In October, 1861 Confederate troops from Roanoke Island landed on Hatteras Island, intent on recapturing the Outer Banks. At Chicamacomico (now the village of Rodanthe), forty miles north of the inlet, they encountered a Union outpost.  Confederate forces began their attack, driving the Federal troops down the beach toward Hatteras Inlet. At nightfall, the exhausted Union forces camped at the Hatteras Lighthouse. The Confederates stopped at Kinnakeet (now the village of Avon). 

Early the next morning the Confederate troops abandoned their attack, turned around, and proceeded north. Advancing Federal soldiers from Fort Hatteras caught up with them, and pursued the rebels back to Chicamacomico. In spite of gunfire on both land and sea, there were few casualties on either side. Confederate forces returned to Roanoke Island, and Union forces returned to Fort Hatteras. The “Chicamacomico Races” as this encounter came to be known, did not change the balance of power on the Outer Banks.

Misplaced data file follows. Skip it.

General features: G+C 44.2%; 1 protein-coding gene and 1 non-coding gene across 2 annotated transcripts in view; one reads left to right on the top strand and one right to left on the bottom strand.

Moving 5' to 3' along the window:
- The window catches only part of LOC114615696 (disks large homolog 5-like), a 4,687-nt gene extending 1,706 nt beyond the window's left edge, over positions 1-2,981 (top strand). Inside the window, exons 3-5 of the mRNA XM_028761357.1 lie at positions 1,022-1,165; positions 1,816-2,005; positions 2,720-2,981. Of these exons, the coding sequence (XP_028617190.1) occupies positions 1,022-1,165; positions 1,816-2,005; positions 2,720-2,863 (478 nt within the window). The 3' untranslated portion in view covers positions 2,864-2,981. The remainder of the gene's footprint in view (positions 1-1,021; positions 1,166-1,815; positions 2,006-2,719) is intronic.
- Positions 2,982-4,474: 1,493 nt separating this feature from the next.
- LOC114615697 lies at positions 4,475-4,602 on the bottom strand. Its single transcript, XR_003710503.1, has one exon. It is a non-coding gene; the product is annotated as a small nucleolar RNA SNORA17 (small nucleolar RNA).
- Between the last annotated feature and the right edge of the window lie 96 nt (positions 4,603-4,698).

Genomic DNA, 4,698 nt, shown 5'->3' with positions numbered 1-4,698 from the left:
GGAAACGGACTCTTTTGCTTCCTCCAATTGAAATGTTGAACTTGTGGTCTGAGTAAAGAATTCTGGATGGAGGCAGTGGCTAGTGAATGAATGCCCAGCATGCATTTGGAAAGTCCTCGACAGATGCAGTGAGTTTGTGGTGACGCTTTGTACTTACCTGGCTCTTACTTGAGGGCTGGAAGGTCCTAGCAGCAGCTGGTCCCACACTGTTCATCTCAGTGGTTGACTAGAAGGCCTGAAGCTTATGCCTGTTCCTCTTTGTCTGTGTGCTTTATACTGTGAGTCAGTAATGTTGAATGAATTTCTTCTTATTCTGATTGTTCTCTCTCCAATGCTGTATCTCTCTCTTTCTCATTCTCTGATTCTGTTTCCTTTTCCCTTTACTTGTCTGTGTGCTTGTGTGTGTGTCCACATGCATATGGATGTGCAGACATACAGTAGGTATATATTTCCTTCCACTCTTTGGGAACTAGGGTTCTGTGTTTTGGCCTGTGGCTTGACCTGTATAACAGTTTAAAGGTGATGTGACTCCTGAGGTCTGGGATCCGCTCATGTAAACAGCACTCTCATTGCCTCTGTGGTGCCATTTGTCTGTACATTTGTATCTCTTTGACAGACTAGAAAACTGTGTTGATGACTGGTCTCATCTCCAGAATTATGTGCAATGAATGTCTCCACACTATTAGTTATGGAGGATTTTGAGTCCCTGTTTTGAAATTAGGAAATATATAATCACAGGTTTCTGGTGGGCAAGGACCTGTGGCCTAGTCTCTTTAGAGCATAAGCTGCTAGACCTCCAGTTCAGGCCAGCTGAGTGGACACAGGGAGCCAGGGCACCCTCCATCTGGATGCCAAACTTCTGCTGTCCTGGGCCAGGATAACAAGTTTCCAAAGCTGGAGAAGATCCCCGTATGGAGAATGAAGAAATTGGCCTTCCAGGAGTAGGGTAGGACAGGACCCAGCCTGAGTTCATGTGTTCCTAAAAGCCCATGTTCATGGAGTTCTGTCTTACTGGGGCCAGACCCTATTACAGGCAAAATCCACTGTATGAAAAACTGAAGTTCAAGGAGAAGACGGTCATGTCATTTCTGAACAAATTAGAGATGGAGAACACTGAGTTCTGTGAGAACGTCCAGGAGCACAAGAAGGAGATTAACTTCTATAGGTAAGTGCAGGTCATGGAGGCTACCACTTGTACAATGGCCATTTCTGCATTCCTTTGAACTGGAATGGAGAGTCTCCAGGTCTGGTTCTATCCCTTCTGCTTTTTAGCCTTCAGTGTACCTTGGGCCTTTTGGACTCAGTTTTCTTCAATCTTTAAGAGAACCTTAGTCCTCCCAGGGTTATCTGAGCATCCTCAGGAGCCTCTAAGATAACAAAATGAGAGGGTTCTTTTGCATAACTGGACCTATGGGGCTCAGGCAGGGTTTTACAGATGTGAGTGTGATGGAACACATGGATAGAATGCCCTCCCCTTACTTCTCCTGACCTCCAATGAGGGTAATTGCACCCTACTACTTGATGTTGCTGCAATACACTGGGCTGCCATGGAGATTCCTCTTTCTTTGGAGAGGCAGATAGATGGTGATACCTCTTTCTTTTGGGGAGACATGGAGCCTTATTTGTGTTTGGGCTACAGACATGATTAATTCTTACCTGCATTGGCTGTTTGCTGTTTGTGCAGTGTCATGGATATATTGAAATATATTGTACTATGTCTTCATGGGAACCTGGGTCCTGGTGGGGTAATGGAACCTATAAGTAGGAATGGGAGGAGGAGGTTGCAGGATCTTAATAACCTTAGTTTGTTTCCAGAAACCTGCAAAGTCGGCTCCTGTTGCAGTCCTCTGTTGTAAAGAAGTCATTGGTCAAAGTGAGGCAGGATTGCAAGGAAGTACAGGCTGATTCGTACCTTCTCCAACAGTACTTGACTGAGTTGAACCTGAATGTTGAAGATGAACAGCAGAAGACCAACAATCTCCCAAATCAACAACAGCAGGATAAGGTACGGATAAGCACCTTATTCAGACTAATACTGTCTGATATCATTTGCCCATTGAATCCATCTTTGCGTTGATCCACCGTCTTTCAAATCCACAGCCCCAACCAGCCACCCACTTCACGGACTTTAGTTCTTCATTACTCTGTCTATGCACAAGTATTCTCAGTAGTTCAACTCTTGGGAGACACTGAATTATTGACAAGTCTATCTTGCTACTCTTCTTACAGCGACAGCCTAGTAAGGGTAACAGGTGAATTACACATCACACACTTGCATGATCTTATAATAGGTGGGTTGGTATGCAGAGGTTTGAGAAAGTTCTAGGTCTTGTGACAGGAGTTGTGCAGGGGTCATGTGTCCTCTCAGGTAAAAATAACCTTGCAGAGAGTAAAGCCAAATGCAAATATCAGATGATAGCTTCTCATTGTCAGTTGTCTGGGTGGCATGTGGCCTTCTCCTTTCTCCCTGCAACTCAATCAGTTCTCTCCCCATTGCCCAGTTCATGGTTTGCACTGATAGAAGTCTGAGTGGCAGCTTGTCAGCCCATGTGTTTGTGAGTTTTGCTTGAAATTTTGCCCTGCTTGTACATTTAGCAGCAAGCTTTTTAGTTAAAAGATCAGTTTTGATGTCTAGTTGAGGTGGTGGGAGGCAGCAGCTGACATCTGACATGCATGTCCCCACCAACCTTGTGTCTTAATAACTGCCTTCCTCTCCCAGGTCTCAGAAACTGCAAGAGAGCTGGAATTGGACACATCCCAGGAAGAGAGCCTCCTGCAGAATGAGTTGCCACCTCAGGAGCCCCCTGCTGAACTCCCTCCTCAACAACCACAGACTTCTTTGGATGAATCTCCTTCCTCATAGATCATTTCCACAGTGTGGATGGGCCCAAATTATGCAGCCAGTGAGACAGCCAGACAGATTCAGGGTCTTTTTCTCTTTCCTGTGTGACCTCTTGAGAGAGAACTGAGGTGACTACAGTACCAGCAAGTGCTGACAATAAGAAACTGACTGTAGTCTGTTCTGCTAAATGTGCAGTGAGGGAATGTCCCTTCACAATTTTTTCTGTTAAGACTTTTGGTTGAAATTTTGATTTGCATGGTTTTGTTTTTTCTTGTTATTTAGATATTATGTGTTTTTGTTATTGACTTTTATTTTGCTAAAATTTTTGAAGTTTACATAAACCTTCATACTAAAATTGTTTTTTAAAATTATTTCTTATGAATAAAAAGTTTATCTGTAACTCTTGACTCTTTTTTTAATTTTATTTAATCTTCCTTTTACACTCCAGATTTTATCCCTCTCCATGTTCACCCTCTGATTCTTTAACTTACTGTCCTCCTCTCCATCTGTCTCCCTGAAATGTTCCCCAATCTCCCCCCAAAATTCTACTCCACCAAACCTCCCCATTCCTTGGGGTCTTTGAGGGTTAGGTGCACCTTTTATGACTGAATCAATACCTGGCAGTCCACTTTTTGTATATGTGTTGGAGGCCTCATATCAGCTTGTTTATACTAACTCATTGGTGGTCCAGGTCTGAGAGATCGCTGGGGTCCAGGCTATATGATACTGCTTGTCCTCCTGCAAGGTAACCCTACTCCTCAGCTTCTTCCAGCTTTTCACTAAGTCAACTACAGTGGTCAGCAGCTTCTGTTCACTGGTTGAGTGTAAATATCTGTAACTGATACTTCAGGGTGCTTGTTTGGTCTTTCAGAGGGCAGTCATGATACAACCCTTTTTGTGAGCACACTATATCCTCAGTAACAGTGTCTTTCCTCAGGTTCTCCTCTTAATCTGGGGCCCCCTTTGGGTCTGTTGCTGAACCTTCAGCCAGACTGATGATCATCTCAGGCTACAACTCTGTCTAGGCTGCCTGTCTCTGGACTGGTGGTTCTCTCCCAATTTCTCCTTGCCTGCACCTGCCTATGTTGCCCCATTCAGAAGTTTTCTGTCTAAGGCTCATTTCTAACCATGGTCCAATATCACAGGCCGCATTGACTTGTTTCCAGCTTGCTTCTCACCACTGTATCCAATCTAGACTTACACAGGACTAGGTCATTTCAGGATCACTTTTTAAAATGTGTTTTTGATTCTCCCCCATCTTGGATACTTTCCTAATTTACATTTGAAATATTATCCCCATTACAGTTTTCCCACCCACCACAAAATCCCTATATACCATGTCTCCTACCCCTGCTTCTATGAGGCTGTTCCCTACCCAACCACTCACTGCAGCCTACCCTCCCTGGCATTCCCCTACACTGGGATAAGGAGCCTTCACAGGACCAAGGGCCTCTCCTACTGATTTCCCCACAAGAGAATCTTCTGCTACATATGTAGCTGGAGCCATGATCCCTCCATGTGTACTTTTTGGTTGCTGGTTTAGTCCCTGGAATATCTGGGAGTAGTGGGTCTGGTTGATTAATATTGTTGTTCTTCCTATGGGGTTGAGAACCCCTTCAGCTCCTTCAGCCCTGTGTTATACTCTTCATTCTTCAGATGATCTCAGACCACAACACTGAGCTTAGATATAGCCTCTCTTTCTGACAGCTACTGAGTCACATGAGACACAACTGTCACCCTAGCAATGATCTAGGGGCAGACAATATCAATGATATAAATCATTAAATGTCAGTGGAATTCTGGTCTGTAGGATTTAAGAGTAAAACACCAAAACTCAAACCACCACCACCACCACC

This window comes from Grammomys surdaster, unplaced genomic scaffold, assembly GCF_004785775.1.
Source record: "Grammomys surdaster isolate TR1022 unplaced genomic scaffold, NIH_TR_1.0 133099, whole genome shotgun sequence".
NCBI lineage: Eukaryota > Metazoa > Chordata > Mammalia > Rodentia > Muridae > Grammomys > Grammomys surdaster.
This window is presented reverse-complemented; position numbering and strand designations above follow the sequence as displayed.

Confederate forces held Roanoke Island until February, 1862. On February 7 – 8 Union troops under command of Brigadier General Ambrose Burnside stormed the island’s earthwork fortresses and overwhelmed the defenders. With the surrender of the Confederates on Roanoke Island, the port cities of Plymouth, Elizabeth City, New Bern, Washington, Edenton, and Hertford, as well as Norfolk, Va., soon fell. By June almost all of eastern North Carolina had fallen under Union control. 

Only the North Carolina port of Wilmington remained in Confederate hands…until February, 1865, just three months before the end of the war. 

Washington, North Carolina fell to federal troops in the spring of 1862. Uncertainty reigned for the next three years. Confederate forces attempted to retake the city in September, 1862 but failed after a fierce battle. Smaller skirmishes erupted in the spring of 1863, but Washington remained under Federal control until spring of 1864.